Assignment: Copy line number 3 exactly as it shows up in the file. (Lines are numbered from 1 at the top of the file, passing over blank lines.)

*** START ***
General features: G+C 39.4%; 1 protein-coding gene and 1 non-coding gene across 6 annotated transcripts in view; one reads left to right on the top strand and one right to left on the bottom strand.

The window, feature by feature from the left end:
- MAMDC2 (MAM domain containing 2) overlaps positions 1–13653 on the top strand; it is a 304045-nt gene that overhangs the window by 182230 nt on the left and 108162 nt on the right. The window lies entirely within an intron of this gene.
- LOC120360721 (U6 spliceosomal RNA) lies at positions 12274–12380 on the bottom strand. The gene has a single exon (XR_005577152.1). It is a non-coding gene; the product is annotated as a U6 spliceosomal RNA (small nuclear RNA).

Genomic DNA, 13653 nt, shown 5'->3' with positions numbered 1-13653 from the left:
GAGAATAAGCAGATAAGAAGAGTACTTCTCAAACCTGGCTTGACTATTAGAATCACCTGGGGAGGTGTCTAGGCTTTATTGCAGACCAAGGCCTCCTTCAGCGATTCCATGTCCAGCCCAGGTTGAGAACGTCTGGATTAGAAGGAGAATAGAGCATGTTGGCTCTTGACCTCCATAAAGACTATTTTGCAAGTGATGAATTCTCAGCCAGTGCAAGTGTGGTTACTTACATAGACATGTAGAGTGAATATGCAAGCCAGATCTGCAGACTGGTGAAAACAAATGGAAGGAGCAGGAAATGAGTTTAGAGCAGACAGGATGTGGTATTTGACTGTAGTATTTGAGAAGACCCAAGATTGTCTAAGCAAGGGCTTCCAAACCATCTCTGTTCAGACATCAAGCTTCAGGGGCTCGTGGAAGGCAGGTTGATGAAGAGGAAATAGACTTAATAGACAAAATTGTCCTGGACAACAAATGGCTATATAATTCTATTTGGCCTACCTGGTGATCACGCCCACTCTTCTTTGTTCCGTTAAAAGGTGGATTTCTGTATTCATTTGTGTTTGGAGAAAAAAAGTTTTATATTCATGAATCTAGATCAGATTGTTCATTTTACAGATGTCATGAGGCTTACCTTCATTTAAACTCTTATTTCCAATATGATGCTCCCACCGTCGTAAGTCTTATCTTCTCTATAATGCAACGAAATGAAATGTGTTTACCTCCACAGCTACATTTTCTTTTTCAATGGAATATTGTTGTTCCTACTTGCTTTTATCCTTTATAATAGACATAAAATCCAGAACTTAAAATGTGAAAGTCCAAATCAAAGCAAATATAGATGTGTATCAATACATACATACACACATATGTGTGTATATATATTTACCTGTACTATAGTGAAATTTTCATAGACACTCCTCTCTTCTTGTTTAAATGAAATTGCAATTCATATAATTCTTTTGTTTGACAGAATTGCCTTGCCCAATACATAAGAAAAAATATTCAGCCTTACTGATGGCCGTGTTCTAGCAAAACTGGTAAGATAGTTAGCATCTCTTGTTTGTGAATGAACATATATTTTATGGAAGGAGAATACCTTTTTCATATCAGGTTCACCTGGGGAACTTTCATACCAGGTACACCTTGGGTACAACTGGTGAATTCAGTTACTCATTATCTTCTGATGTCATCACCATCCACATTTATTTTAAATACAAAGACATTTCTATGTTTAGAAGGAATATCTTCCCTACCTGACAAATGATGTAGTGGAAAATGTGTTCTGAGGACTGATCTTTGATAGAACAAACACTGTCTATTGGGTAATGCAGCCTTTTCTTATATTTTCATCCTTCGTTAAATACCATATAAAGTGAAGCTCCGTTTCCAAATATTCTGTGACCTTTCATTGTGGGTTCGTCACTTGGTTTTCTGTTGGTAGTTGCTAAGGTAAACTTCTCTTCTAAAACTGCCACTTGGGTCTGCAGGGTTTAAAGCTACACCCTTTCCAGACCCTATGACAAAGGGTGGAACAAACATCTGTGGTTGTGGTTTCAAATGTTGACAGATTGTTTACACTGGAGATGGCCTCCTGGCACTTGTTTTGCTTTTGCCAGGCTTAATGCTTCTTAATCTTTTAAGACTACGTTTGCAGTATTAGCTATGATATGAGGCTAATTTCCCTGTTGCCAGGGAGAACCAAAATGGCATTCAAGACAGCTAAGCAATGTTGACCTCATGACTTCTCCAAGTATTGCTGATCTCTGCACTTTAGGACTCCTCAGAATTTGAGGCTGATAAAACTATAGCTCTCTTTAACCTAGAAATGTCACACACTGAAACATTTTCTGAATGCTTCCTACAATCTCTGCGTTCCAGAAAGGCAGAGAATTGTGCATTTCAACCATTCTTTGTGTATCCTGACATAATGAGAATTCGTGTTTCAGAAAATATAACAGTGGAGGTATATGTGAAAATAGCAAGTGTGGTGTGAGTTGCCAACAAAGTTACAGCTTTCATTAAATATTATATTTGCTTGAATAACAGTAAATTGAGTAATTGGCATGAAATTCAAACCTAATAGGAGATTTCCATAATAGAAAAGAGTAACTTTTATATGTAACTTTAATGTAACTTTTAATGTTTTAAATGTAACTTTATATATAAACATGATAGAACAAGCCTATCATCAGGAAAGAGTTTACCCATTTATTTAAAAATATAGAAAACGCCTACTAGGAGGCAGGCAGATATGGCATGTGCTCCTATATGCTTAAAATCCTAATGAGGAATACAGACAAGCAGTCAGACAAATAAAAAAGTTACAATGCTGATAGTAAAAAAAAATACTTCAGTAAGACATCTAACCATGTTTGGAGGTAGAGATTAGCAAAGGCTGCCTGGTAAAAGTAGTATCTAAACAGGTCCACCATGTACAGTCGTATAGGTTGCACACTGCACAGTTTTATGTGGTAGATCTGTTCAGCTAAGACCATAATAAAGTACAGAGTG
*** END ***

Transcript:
- MAMDC2 (MAM domain containing 2) overlaps positions 1–13653 on the top strand; it is a 304045-nt gene that overhangs the window by 182230 nt on the left and 108162 nt on the right. The window lies entirely within an intron of this gene.